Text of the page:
Newly established ORV corridor allows for continued Cape Point access

This marked corridor allows continued ORV access to Cape Point in an area where American oystercatchers are engaged in nesting activity. Pedestrians are not allowed in the corridor.  (Photo by Joy Crist)
This marked corridor allows continued ORV access to Cape Point in an area where American oystercatchers are engaged in nesting activity. Pedestrians are not allowed in the corridor. (Photo by Joy Crist)

Cape Hatteras National Seashore officials established an off-road vehicle corridor near Cape Point at 7 a.m. this morning to allow drivers to bypass a handful of American oystercatchers that are engaged in nesting behavior.

This is the first time that the seashore has used the new buffer regulations for bird-nesting activity. The regulations were enacted last summer in mid-June as a part of changes in the ORV plan that were required by legislation passed by Congress in December 2014.

Under the old buffer rules, the area would have been closed to both ORVs and pedestrians when the birds began exhibiting their “courting” behavior — effectively shutting down access to Cape Point.

The new rules allow the park to establish a corridor to allow ORVs to pass by the birds during breeding and nesting, provided that the corridor is a minimum of 25 meters away from the specific nesting area.

According to Hatteras Island District Ranger Joe Darling, the corridor is .26 miles long and is open to ORVs only.  It is closed to pedestrians, due to the 150 meter restriction for on-foot visitors.

The corridor is essentially a straight-shot along the beach, in between the tide line and the enclosure signs, and several visitors to The Point on early Tuesday afternoon didn’t realize that a change had been made.

“We saw the signs and thought something might be going on,” said one visitor from North Carolina, “but we just drove to the Point, like usual.”

Another visitor who said that he goes to the Point “every chance I get” did notice the corridor – or at least the increased access to his favorite fishing destination.

“We usually have to walk this time of year, or it’s closed,” he said in between casting. “This is the first time we’ve seen it open [during this time in the season.]

“We come here all the time, and I’m never going to stop coming — but this makes it a little easier,” he added.

Because the closure was so quickly established — and because this is the season when nesting activity effectively cuts off Point access, Darling touched base with all the tackle shops from Avon through Hatteras on Tuesday morning to make sure people knew that the Point was open.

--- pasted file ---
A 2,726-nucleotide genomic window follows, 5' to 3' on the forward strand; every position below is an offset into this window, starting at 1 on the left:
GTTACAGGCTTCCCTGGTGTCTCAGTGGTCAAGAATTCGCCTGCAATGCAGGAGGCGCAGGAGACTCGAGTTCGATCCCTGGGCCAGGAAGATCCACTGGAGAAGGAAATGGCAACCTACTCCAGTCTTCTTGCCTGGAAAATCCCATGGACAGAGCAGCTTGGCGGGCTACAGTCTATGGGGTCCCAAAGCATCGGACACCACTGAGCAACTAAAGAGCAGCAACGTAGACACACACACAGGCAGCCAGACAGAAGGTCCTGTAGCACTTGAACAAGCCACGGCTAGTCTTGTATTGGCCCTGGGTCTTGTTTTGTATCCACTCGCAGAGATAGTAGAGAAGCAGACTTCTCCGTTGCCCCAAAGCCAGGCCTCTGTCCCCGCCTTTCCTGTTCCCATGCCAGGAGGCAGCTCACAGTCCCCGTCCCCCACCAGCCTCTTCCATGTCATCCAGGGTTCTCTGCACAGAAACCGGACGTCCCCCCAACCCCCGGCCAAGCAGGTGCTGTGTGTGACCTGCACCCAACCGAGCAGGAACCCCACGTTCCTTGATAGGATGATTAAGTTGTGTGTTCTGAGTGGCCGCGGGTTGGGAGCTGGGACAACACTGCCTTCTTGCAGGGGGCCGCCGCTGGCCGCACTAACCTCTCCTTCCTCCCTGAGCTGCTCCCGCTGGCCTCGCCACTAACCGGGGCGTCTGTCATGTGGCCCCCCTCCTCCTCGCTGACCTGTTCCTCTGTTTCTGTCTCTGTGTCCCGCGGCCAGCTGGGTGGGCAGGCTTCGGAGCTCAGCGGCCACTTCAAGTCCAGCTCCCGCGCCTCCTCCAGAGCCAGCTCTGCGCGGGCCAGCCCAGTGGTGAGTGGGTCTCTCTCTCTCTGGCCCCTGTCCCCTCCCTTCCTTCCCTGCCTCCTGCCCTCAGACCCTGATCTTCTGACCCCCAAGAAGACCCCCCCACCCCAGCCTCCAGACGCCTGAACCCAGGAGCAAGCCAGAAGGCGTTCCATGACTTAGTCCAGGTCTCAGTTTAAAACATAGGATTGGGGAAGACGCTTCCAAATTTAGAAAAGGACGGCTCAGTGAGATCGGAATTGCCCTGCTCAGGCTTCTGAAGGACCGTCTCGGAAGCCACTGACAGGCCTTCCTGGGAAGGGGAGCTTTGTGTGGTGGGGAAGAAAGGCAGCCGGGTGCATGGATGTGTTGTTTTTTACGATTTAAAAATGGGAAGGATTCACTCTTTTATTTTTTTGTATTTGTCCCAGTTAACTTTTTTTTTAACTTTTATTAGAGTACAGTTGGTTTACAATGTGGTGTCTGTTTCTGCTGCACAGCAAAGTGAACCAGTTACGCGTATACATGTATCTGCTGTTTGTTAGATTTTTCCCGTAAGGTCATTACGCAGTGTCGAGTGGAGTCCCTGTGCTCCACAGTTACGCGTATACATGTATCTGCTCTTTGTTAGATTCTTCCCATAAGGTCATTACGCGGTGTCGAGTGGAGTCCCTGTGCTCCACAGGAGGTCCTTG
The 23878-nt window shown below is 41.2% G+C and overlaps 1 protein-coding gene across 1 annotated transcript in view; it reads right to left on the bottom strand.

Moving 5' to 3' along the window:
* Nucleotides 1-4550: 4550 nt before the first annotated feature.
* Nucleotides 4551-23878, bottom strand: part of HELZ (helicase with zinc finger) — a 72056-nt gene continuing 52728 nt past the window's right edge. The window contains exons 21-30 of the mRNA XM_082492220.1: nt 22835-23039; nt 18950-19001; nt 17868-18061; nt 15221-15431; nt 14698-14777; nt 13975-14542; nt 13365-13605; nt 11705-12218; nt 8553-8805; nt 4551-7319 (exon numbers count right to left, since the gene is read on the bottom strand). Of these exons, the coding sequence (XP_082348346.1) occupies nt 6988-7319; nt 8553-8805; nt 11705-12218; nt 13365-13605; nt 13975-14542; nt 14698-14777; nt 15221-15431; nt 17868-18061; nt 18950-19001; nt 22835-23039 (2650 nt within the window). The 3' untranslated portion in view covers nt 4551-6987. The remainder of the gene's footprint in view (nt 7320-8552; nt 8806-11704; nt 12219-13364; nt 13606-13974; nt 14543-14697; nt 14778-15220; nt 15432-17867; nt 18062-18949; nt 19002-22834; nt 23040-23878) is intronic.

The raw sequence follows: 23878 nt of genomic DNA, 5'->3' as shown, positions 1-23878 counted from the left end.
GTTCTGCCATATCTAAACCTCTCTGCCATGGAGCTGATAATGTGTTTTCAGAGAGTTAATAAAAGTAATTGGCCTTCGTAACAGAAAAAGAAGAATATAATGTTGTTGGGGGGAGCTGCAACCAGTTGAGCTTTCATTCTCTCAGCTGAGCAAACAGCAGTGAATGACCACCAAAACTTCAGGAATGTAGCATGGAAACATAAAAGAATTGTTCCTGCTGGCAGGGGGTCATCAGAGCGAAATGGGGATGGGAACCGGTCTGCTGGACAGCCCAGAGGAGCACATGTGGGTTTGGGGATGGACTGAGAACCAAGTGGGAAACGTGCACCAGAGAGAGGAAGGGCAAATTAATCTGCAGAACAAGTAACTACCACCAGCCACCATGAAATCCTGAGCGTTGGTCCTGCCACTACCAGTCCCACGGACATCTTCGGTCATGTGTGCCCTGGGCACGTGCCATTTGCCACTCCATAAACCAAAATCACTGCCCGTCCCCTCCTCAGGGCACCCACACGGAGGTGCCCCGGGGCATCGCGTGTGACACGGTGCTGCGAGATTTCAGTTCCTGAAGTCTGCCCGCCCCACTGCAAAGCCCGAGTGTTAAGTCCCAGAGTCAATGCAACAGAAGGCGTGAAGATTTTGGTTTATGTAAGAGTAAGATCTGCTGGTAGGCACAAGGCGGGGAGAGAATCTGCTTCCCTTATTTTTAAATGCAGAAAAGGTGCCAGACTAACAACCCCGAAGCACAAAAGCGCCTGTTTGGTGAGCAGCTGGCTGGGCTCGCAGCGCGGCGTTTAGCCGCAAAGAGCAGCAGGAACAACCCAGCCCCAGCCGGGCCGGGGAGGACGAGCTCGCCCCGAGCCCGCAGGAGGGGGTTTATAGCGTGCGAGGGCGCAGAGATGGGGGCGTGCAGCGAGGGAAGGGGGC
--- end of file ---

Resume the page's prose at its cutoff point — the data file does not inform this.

“All of the responses have been positive,” he said. “This is the time of year when the Point would have been closed, and it’s nice to let people know that they can still access it. The people I talked to are very positive about it, and they’re relieved.”

“It’s a relief to us as well,” added Michelle Havens, the seashore’s chief of resource management. “We know how special this beach is, and we want people to be able to come [to the Point.]”

The closure could give OVRs up to 45 more days of access to the Point, based on oystercatcher nesting and breeding activity. It takes 30-45 days from initial nesting to hatching, and once the chicks have hatched, the closure will be extended to 150 meters and the corridor will close.

Pedestrians are still required to stay 150 meters away from the nesting activity, but Darling said that visitors who were accessing the Point by foot were getting creative about the fact they aren’t allowed to use the corridor.  He said he talked to a couple of people who were hiking to the Point and were stopped at the corridor’s entrance.  Undeterred, they hitched a ride in a vehicle for the 1/4 mile and then simply walked the rest of the way.

The bad news is that unexpected factors could affect the  corridor. Nests that are within 25 meters, which is not likely, or tides, winds and weather — which are much more likely — could cause a closuUntitled-1re at any undetermined time.

“We’d love to be able to say that ‘this is the date that the corridor will end – get your fishing in now,’” said Darling. “But there could be a big storm that erodes the beach and results in a safety closure. There’s no way to know.”

In the meantime, however, the corridor is wide open – and because of its hurried 7 a.m. establishment, visitors had uninterrupted access to The Point all week.

In recent years, Cape Point has been closed to vehicles — and sometimes pedestrians — in early April.  Last year, access to the Point was closed on April 7.

The new buffer rules are intended to allow more public access to the seashore’s beaches during the bird and turtle nesting season, while still protecting the wildlife.

Randy Swilling, the seashore’s natural resources program manager, said park rangers will be in the area, explaining the buffer rules to visitors and sharing with them how the park works to protect wildlife.  The rangers will occasionally bring spotting scopes, so the visitors can get a better look at the birds.

“We want to have a presence, to get the word out,” Swilling said.

Visitors to the Point while the corridor is operational should note the following before heading to the beach:

  • Please do not stop, park, or get out of your vehicle within the corridor. The corridor is for driving through the area only.
    Weather, winds and tides may cause an unexpected safety closure.
  • There may be a carrying capacity restriction, depending on how many vehicles are at the point.
  • Pedestrians are not allowed through the corridor (but hitching a ride is apparently just fine, and a viable option if today’s activity is any indication.)

While an unexpected end of the corridor is not outside the realm of possibility, long-time visitors, business owners, locals, and NPS staff are nevertheless glad that, for now, access to The Point continues through April.